Tim Connor's songs, with their incisive, emotionally telling, witty observations on life and relationships, have evoked comparisons to Lyle Lovett, Randy Newman, John Prine, and Elvis Costello. His fingerpicked guitar playing, rooted in blues, ragtime, and country styles, blends in African influences absorbed during childhood years in Zambia, along with rock, soul, jazz, and Latin and Caribbean music.
Born in North Carolina and raised “all over the place,” he has played folk, blues, rock and country from Connecticut to California. He started writing songs when he was 12, and had his first paying gig at 15. At 19 he was Guitar Champion of the Old Time Fiddlers Convention in Union Grove, North Carolina. He played guitar and bass with Detroit-area rock bands 66 Spy and Luna Park.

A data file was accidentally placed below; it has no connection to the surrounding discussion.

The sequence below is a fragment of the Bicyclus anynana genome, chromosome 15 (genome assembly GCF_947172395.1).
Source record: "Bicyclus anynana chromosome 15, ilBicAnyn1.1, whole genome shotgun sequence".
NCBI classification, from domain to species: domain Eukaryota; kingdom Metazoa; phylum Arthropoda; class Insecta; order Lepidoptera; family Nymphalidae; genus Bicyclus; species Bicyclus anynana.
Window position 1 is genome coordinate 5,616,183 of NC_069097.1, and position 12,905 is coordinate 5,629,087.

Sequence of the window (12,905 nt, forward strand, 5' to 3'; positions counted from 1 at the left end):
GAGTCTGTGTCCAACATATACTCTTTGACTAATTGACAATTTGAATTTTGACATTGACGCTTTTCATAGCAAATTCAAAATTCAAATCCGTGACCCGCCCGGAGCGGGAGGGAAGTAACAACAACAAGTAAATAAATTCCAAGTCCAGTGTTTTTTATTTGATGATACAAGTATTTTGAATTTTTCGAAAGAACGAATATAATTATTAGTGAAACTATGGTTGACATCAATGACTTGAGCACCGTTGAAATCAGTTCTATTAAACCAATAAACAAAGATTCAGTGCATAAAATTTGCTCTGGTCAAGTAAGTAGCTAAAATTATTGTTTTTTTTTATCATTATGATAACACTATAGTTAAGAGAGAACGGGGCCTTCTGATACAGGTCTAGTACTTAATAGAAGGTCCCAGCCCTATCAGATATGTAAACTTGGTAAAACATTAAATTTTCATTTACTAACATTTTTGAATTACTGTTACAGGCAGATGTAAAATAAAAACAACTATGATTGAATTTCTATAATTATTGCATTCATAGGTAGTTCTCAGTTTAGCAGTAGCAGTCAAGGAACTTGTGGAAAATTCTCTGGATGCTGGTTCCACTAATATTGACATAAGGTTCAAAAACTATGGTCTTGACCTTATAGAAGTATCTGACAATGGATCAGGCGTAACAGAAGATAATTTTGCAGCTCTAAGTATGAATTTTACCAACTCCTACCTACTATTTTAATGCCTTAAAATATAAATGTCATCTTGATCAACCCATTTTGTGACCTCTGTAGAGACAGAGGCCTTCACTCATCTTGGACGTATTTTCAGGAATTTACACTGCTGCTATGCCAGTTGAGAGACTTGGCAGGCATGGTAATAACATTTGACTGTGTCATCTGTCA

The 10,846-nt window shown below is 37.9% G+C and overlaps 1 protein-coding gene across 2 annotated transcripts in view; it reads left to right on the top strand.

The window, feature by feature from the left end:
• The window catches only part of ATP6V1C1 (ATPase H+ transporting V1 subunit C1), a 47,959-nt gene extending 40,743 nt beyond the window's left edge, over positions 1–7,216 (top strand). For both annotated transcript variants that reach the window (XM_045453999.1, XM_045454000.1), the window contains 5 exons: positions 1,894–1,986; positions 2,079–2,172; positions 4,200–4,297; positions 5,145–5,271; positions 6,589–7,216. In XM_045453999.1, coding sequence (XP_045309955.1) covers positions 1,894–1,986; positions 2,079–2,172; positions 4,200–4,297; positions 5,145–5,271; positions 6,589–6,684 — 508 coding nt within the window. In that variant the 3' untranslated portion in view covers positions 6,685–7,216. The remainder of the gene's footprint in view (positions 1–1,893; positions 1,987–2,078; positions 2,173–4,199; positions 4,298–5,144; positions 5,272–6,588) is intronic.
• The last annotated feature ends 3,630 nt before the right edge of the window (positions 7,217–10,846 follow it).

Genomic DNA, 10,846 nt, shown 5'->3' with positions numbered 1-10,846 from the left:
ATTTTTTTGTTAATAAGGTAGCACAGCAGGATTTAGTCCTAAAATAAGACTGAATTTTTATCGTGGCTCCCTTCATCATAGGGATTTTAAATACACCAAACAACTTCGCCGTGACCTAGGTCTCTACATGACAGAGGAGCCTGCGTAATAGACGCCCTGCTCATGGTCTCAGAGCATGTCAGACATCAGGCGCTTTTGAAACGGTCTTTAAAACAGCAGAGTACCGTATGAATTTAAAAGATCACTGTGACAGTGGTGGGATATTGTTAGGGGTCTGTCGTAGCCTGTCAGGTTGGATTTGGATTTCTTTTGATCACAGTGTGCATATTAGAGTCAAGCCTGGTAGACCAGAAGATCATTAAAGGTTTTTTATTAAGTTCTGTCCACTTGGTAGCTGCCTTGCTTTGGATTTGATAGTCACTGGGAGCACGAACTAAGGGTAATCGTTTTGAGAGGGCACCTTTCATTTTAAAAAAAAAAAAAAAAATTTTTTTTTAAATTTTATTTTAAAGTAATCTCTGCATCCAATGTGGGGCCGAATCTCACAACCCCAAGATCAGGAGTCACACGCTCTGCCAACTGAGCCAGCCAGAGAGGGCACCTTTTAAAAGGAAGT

"Blues Between the Lines" blends all his influences, from the Afro-Caribbean filigree of "Dominique" to the Piedmont blues of "Serpent Blue" and "Delia" to the Latin-bluegrass "Thieves" and his fingerpicked 12-string arrangement of Stephen Foster's "Hard Times." There is also straight-ahead downhome blues ("Norfolk Southern Blues"), acoustic funk ("Ishmael"), and the jazzy blues of the title song.
Tim's songs tell stories. "I write in character," he says. “Songwriting is about telling stories, and I've always thought of myself primarily as a songwriter. I'm not a traditional musician really, but American songwriting is a tradition in its own right that has a symbiotic relationship with traditional folk music, going all the way back to Stephen Foster. I just want to be part of that tradition and add a few threads to the tapestry.”